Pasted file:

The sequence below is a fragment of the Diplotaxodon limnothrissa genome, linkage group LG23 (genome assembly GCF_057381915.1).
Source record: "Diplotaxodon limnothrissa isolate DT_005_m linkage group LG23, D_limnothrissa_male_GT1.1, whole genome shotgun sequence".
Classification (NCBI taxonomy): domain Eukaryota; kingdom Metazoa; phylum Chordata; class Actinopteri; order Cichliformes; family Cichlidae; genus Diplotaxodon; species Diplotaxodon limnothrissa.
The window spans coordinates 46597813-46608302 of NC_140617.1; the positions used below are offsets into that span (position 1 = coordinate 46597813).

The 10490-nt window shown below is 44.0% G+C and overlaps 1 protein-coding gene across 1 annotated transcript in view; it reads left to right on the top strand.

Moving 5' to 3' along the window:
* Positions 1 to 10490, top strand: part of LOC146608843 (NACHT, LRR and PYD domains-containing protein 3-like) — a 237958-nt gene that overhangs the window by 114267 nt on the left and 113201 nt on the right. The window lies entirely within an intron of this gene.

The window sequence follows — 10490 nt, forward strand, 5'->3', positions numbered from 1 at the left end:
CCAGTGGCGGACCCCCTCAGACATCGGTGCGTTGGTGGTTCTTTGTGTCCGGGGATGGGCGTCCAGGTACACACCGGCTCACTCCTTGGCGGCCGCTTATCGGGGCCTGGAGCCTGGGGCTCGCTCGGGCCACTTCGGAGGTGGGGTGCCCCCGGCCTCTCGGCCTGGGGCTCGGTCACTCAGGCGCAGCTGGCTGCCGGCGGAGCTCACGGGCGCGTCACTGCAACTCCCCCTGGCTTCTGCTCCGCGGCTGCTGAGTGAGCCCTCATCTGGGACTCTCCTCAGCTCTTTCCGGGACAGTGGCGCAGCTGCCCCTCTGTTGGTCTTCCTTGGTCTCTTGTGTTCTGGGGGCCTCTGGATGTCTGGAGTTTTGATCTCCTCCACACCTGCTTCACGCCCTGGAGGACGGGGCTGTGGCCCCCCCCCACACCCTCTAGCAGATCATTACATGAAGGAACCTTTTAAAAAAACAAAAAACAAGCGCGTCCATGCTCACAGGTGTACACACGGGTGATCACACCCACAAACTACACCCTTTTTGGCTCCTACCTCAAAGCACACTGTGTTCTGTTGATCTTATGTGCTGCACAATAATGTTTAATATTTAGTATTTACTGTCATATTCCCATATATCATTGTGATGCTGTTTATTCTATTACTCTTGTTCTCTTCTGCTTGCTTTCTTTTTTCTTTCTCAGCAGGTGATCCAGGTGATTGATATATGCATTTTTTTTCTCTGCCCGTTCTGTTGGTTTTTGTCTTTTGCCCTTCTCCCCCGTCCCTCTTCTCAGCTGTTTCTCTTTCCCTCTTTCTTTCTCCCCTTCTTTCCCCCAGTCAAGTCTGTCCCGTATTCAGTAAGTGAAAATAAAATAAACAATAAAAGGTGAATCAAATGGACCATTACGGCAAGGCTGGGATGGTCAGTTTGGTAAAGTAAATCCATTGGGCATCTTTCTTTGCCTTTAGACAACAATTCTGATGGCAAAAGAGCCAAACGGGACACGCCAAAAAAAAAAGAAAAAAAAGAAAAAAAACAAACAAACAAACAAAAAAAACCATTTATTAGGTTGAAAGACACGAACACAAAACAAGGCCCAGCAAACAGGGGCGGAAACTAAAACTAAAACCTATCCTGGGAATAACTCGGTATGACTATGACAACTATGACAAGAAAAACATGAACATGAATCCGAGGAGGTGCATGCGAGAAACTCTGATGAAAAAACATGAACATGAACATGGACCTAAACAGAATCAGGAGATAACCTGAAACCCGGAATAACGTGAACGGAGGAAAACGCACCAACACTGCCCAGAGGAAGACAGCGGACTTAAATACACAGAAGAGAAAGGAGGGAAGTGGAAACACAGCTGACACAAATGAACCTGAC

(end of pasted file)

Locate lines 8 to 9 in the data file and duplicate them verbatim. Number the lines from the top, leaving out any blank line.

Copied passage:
The window sequence follows — 10490 nt, forward strand, 5'->3', positions numbered from 1 at the left end:
CCAGTGGCGGACCCCCTCAGACATCGGTGCGTTGGTGGTTCTTTGTGTCCGGGGATGGGCGTCCAGGTACACACCGGCTCACTCCTTGGCGGCCGCTTATCGGGGCCTGGAGCCTGGGGCTCGCTCGGGCCACTTCGGAGGTGGGGTGCCCCCGGCCTCTCGGCCTGGGGCTCGGTCACTCAGGCGCAGCTGGCTGCCGGCGGAGCTCACGGGCGCGTCACTGCAACTCCCCCTGGCTTCTGCTCCGCGGCTGCTGAGTGAGCCCTCATCTGGGACTCTCCTCAGCTCTTTCCGGGACAGTGGCGCAGCTGCCCCTCTGTTGGTCTTCCTTGGTCTCTTGTGTTCTGGGGGCCTCTGGATGTCTGGAGTTTTGATCTCCTCCACACCTGCTTCACGCCCTGGAGGACGGGGCTGTGGCCCCCCCCCACACCCTCTAGCAGATCATTACATGAAGGAACCTTTTAAAAAAACAAAAAACAAGCGCGTCCATGCTCACAGGTGTACACACGGGTGATCACACCCACAAACTACACCCTTTTTGGCTCCTACCTCAAAGCACACTGTGTTCTGTTGATCTTATGTGCTGCACAATAATGTTTAATATTTAGTATTTACTGTCATATTCCCATATATCATTGTGATGCTGTTTATTCTATTACTCTTGTTCTCTTCTGCTTGCTTTCTTTTTTCTTTCTCAGCAGGTGATCCAGGTGATTGATATATGCATTTTTTTTCTCTGCCCGTTCTGTTGGTTTTTGTCTTTTGCCCTTCTCCCCCGTCCCTCTTCTCAGCTGTTTCTCTTTCCCTCTTTCTTTCTCCCCTTCTTTCCCCCAGTCAAGTCTGTCCCGTATTCAGTAAGTGAAAATAAAATAAACAATAAAAGGTGAATCAAATGGACCATTACGGCAAGGCTGGGATGGTCAGTTTGGTAAAGTAAATCCATTGGGCATCTTTCTTTGCCTTTAGACAACAATTCTGATGGCAAAAGAGCCAAACGGGACACGCCAAAAAAAAAAGAAAAAAAAGAAAAAAAACAAACAAACAAACAAAAAAAACCATTTATTAGGTTGAAAGACACGAACACAAAACAAGGCCCAGCAAACAGGGGCGGAAACTAAAACTAAAACCTATCCTGGGAATAACTCGGTATGACTATGACAACTATGACAAGAAAAACATGAACATGAATCCGAGGAGGTGCATGCGAGAAACTCTGATGAAAAAACATGAACATGAACATGGACCTAAACAGAATCAGGAGATAACCTGAAACCCGGAATAACGTGAACGGAGGAAAACGCACCAACACTGCCCAGAGGAAGACAGCGGACTTAAATACACAGAAGAGAAAGGAGGGAAGTGGAAACACAGCTGACACAAATGAACCTGAC